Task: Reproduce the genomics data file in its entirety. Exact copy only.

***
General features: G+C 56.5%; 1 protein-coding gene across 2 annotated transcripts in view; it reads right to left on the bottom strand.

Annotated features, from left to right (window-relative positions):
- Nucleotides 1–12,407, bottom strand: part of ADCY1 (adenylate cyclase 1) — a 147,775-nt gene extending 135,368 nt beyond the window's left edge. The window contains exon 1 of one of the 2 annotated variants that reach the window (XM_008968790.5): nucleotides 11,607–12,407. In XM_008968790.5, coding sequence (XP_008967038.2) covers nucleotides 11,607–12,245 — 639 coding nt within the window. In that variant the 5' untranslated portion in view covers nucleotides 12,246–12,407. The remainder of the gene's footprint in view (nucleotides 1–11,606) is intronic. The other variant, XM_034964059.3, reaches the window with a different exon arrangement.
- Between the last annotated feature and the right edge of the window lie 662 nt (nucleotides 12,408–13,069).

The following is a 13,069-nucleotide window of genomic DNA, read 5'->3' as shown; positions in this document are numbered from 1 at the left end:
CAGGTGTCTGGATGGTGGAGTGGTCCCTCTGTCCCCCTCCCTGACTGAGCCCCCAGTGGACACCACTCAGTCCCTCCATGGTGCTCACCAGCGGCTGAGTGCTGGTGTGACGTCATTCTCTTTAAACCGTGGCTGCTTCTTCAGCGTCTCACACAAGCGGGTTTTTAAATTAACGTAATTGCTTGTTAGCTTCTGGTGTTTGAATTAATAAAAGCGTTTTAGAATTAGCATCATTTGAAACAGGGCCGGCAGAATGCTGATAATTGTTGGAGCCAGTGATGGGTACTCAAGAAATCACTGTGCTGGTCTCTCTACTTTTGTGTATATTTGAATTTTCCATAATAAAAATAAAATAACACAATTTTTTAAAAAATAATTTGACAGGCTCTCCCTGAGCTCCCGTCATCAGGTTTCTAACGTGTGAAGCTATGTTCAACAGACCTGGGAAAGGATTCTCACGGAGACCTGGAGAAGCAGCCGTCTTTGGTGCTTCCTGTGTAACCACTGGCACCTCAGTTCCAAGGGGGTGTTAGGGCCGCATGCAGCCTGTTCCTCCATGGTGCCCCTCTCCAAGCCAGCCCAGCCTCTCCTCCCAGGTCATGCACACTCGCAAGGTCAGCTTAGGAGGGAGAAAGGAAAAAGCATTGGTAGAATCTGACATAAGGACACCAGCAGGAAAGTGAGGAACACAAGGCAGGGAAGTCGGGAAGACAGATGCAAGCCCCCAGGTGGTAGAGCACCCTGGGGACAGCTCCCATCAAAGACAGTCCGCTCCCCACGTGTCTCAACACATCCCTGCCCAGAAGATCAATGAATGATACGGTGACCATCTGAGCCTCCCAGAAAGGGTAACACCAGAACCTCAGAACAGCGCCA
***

General features: G+C 56.5%; 1 protein-coding gene across 2 annotated transcripts in view; it reads right to left on the bottom strand.

Annotated features, from left to right (window-relative positions):
- Nucleotides 1–12,407, bottom strand: part of ADCY1 (adenylate cyclase 1) — a 147,775-nt gene extending 135,368 nt beyond the window's left edge. The window contains exon 1 of one of the 2 annotated variants that reach the window (XM_008968790.5): nucleotides 11,607–12,407. In XM_008968790.5, coding sequence (XP_008967038.2) covers nucleotides 11,607–12,245 — 639 coding nt within the window. In that variant the 5' untranslated portion in view covers nucleotides 12,246–12,407. The remainder of the gene's footprint in view (nucleotides 1–11,606) is intronic. The other variant, XM_034964059.3, reaches the window with a different exon arrangement.
- Between the last annotated feature and the right edge of the window lie 662 nt (nucleotides 12,408–13,069).

The following is a 13,069-nucleotide window of genomic DNA, read 5'->3' as shown; positions in this document are numbered from 1 at the left end:
CAGGTGTCTGGATGGTGGAGTGGTCCCTCTGTCCCCCTCCCTGACTGAGCCCCCAGTGGACACCACTCAGTCCCTCCATGGTGCTCACCAGCGGCTGAGTGCTGGTGTGACGTCATTCTCTTTAAACCGTGGCTGCTTCTTCAGCGTCTCACACAAGCGGGTTTTTAAATTAACGTAATTGCTTGTTAGCTTCTGGTGTTTGAATTAATAAAAGCGTTTTAGAATTAGCATCATTTGAAACAGGGCCGGCAGAATGCTGATAATTGTTGGAGCCAGTGATGGGTACTCAAGAAATCACTGTGCTGGTCTCTCTACTTTTGTGTATATTTGAATTTTCCATAATAAAAATAAAATAACACAATTTTTTAAAAAATAATTTGACAGGCTCTCCCTGAGCTCCCGTCATCAGGTTTCTAACGTGTGAAGCTATGTTCAACAGACCTGGGAAAGGATTCTCACGGAGACCTGGAGAAGCAGCCGTCTTTGGTGCTTCCTGTGTAACCACTGGCACCTCAGTTCCAAGGGGGTGTTAGGGCCGCATGCAGCCTGTTCCTCCATGGTGCCCCTCTCCAAGCCAGCCCAGCCTCTCCTCCCAGGTCATGCACACTCGCAAGGTCAGCTTAGGAGGGAGAAAGGAAAAAGCATTGGTAGAATCTGACATAAGGACACCAGCAGGAAAGTGAGGAACACAAGGCAGGGAAGTCGGGAAGACAGATGCAAGCCCCCAGGTGGTAGAGCACCCTGGGGACAGCTCCCATCAAAGACAGTCCGCTCCCCACGTGTCTCAACACATCCCTGCCCAGAAGATCAATGAATGATACGGTGACCATCTGAGCCTCCCAGAAAGGGTAACACCAGAACCTCAGAACAGCGCCA